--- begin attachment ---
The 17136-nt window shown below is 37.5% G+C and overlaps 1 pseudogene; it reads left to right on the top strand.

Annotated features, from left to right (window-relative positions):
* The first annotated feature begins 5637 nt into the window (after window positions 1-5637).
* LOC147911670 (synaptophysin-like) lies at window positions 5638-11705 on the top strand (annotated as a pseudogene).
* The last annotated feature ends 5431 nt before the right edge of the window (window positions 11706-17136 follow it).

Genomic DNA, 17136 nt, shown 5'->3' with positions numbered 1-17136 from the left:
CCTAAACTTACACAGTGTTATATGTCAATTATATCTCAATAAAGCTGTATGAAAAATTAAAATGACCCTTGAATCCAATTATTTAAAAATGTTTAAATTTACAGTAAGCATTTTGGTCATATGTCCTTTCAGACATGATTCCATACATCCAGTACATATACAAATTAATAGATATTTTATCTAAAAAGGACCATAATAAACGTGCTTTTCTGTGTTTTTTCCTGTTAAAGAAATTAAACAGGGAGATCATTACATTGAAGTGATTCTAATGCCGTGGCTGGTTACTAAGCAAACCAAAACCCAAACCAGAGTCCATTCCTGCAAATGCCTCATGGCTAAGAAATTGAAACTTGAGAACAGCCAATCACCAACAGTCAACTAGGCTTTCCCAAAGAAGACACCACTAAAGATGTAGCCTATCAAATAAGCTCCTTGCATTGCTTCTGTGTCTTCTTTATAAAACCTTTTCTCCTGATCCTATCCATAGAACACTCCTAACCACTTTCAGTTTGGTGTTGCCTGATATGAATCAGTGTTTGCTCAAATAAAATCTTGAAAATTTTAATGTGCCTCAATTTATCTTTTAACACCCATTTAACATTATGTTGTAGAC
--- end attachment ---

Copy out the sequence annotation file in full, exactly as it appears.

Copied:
The 17136-nt window shown below is 37.5% G+C and overlaps 1 pseudogene; it reads left to right on the top strand.

Annotated features, from left to right (window-relative positions):
* The first annotated feature begins 5637 nt into the window (after window positions 1-5637).
* LOC147911670 (synaptophysin-like) lies at window positions 5638-11705 on the top strand (annotated as a pseudogene).
* The last annotated feature ends 5431 nt before the right edge of the window (window positions 11706-17136 follow it).

Genomic DNA, 17136 nt, shown 5'->3' with positions numbered 1-17136 from the left:
CCTAAACTTACACAGTGTTATATGTCAATTATATCTCAATAAAGCTGTATGAAAAATTAAAATGACCCTTGAATCCAATTATTTAAAAATGTTTAAATTTACAGTAAGCATTTTGGTCATATGTCCTTTCAGACATGATTCCATACATCCAGTACATATACAAATTAATAGATATTTTATCTAAAAAGGACCATAATAAACGTGCTTTTCTGTGTTTTTTCCTGTTAAAGAAATTAAACAGGGAGATCATTACATTGAAGTGATTCTAATGCCGTGGCTGGTTACTAAGCAAACCAAAACCCAAACCAGAGTCCATTCCTGCAAATGCCTCATGGCTAAGAAATTGAAACTTGAGAACAGCCAATCACCAACAGTCAACTAGGCTTTCCCAAAGAAGACACCACTAAAGATGTAGCCTATCAAATAAGCTCCTTGCATTGCTTCTGTGTCTTCTTTATAAAACCTTTTCTCCTGATCCTATCCATAGAACACTCCTAACCACTTTCAGTTTGGTGTTGCCTGATATGAATCAGTGTTTGCTCAAATAAAATCTTGAAAATTTTAATGTGCCTCAATTTATCTTTTAACACCCATTTAACATTATGTTGTAGAC